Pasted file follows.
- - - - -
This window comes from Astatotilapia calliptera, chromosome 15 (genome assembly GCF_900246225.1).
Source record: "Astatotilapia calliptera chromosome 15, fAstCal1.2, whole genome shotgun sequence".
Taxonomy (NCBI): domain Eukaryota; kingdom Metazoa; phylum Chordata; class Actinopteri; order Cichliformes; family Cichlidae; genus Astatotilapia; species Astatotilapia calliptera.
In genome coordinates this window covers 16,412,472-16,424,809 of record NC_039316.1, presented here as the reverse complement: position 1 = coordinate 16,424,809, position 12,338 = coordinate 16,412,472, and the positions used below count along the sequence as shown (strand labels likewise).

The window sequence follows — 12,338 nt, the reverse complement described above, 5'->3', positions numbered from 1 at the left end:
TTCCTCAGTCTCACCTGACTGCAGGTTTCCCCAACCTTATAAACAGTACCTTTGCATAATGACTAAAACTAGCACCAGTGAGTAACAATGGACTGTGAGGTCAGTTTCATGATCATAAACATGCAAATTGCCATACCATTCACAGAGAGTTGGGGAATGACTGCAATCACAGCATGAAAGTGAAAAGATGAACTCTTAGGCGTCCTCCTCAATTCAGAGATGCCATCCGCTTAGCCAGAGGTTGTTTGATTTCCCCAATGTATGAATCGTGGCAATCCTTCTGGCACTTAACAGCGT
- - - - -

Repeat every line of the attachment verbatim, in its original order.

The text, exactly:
This window comes from Astatotilapia calliptera, chromosome 15 (genome assembly GCF_900246225.1).
Source record: "Astatotilapia calliptera chromosome 15, fAstCal1.2, whole genome shotgun sequence".
Taxonomy (NCBI): domain Eukaryota; kingdom Metazoa; phylum Chordata; class Actinopteri; order Cichliformes; family Cichlidae; genus Astatotilapia; species Astatotilapia calliptera.
In genome coordinates this window covers 16,412,472-16,424,809 of record NC_039316.1, presented here as the reverse complement: position 1 = coordinate 16,424,809, position 12,338 = coordinate 16,412,472, and the positions used below count along the sequence as shown (strand labels likewise).

The window sequence follows — 12,338 nt, the reverse complement described above, 5'->3', positions numbered from 1 at the left end:
TTCCTCAGTCTCACCTGACTGCAGGTTTCCCCAACCTTATAAACAGTACCTTTGCATAATGACTAAAACTAGCACCAGTGAGTAACAATGGACTGTGAGGTCAGTTTCATGATCATAAACATGCAAATTGCCATACCATTCACAGAGAGTTGGGGAATGACTGCAATCACAGCATGAAAGTGAAAAGATGAACTCTTAGGCGTCCTCCTCAATTCAGAGATGCCATCCGCTTAGCCAGAGGTTGTTTGATTTCCCCAATGTATGAATCGTGGCAATCCTTCTGGCACTTAACAGCGT